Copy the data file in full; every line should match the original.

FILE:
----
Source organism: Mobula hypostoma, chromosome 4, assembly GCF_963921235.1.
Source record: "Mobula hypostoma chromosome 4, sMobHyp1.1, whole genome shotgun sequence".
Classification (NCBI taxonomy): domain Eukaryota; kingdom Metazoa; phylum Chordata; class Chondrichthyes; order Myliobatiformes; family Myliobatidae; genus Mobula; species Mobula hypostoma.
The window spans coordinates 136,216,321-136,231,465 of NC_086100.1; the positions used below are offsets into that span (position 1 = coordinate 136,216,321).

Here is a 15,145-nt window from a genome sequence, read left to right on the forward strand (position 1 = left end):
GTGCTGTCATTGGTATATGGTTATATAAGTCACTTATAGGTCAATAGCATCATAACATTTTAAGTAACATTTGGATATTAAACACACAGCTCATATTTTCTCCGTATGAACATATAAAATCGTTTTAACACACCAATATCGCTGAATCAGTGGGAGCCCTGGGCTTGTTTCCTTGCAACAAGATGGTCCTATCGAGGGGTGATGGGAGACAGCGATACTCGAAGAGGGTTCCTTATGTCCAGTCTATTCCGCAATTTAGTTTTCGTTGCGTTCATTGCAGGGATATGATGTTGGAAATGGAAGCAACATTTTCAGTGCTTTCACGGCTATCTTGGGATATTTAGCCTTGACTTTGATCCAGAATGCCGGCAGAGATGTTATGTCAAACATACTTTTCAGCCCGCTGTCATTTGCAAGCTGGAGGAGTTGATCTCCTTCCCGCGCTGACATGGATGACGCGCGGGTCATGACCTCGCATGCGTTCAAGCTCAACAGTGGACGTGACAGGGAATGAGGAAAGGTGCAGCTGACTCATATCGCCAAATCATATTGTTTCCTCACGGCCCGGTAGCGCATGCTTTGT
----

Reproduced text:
Source organism: Mobula hypostoma, chromosome 4, assembly GCF_963921235.1.
Source record: "Mobula hypostoma chromosome 4, sMobHyp1.1, whole genome shotgun sequence".
Classification (NCBI taxonomy): domain Eukaryota; kingdom Metazoa; phylum Chordata; class Chondrichthyes; order Myliobatiformes; family Myliobatidae; genus Mobula; species Mobula hypostoma.
The window spans coordinates 136,216,321-136,231,465 of NC_086100.1; the positions used below are offsets into that span (position 1 = coordinate 136,216,321).

Here is a 15,145-nt window from a genome sequence, read left to right on the forward strand (position 1 = left end):
GTGCTGTCATTGGTATATGGTTATATAAGTCACTTATAGGTCAATAGCATCATAACATTTTAAGTAACATTTGGATATTAAACACACAGCTCATATTTTCTCCGTATGAACATATAAAATCGTTTTAACACACCAATATCGCTGAATCAGTGGGAGCCCTGGGCTTGTTTCCTTGCAACAAGATGGTCCTATCGAGGGGTGATGGGAGACAGCGATACTCGAAGAGGGTTCCTTATGTCCAGTCTATTCCGCAATTTAGTTTTCGTTGCGTTCATTGCAGGGATATGATGTTGGAAATGGAAGCAACATTTTCAGTGCTTTCACGGCTATCTTGGGATATTTAGCCTTGACTTTGATCCAGAATGCCGGCAGAGATGTTATGTCAAACATACTTTTCAGCCCGCTGTCATTTGCAAGCTGGAGGAGTTGATCTCCTTCCCGCGCTGACATGGATGACGCGCGGGTCATGACCTCGCATGCGTTCAAGCTCAACAGTGGACGTGACAGGGAATGAGGAAAGGTGCAGCTGACTCATATCGCCAAATCATATTGTTTCCTCACGGCCCGGTAGCGCATGCTTTGT